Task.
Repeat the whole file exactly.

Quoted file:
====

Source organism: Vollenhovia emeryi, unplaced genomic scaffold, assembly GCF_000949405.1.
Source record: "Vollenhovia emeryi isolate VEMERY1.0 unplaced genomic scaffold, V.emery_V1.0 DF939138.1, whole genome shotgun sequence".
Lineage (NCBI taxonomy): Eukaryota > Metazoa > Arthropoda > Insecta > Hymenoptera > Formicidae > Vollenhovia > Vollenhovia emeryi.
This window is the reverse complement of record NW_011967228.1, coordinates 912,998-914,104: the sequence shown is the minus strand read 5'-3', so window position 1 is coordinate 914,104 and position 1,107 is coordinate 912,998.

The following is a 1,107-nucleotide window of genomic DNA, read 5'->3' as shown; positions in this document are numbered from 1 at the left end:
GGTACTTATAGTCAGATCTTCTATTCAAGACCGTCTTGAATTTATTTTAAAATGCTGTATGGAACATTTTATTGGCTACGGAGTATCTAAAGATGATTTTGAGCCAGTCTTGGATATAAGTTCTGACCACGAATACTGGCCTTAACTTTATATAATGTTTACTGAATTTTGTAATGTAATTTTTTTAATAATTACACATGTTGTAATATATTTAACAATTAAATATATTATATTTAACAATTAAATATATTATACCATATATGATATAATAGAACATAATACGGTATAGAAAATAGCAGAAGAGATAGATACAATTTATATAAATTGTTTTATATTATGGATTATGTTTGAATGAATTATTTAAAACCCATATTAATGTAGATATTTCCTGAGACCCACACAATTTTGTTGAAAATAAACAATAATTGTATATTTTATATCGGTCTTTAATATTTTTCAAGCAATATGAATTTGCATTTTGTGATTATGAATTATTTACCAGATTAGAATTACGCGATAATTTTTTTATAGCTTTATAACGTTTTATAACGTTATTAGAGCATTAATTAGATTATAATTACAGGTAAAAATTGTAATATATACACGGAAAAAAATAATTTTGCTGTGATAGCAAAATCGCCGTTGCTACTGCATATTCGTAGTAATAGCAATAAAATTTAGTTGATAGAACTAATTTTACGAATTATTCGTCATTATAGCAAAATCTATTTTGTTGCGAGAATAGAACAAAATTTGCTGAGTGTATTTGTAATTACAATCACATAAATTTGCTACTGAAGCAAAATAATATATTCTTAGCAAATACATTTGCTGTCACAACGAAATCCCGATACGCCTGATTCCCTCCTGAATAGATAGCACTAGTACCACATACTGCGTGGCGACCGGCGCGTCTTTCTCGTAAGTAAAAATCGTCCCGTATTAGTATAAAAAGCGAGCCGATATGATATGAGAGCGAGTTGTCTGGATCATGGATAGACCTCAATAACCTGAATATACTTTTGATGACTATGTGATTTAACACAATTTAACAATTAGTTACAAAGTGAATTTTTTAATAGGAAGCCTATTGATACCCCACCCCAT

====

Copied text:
Source organism: Vollenhovia emeryi, unplaced genomic scaffold, assembly GCF_000949405.1.
Source record: "Vollenhovia emeryi isolate VEMERY1.0 unplaced genomic scaffold, V.emery_V1.0 DF939138.1, whole genome shotgun sequence".
Lineage (NCBI taxonomy): Eukaryota > Metazoa > Arthropoda > Insecta > Hymenoptera > Formicidae > Vollenhovia > Vollenhovia emeryi.
This window is the reverse complement of record NW_011967228.1, coordinates 912,998-914,104: the sequence shown is the minus strand read 5'-3', so window position 1 is coordinate 914,104 and position 1,107 is coordinate 912,998.

The following is a 1,107-nucleotide window of genomic DNA, read 5'->3' as shown; positions in this document are numbered from 1 at the left end:
GGTACTTATAGTCAGATCTTCTATTCAAGACCGTCTTGAATTTATTTTAAAATGCTGTATGGAACATTTTATTGGCTACGGAGTATCTAAAGATGATTTTGAGCCAGTCTTGGATATAAGTTCTGACCACGAATACTGGCCTTAACTTTATATAATGTTTACTGAATTTTGTAATGTAATTTTTTTAATAATTACACATGTTGTAATATATTTAACAATTAAATATATTATATTTAACAATTAAATATATTATACCATATATGATATAATAGAACATAATACGGTATAGAAAATAGCAGAAGAGATAGATACAATTTATATAAATTGTTTTATATTATGGATTATGTTTGAATGAATTATTTAAAACCCATATTAATGTAGATATTTCCTGAGACCCACACAATTTTGTTGAAAATAAACAATAATTGTATATTTTATATCGGTCTTTAATATTTTTCAAGCAATATGAATTTGCATTTTGTGATTATGAATTATTTACCAGATTAGAATTACGCGATAATTTTTTTATAGCTTTATAACGTTTTATAACGTTATTAGAGCATTAATTAGATTATAATTACAGGTAAAAATTGTAATATATACACGGAAAAAAATAATTTTGCTGTGATAGCAAAATCGCCGTTGCTACTGCATATTCGTAGTAATAGCAATAAAATTTAGTTGATAGAACTAATTTTACGAATTATTCGTCATTATAGCAAAATCTATTTTGTTGCGAGAATAGAACAAAATTTGCTGAGTGTATTTGTAATTACAATCACATAAATTTGCTACTGAAGCAAAATAATATATTCTTAGCAAATACATTTGCTGTCACAACGAAATCCCGATACGCCTGATTCCCTCCTGAATAGATAGCACTAGTACCACATACTGCGTGGCGACCGGCGCGTCTTTCTCGTAAGTAAAAATCGTCCCGTATTAGTATAAAAAGCGAGCCGATATGATATGAGAGCGAGTTGTCTGGATCATGGATAGACCTCAATAACCTGAATATACTTTTGATGACTATGTGATTTAACACAATTTAACAATTAGTTACAAAGTGAATTTTTTAATAGGAAGCCTATTGATACCCCACCCCAT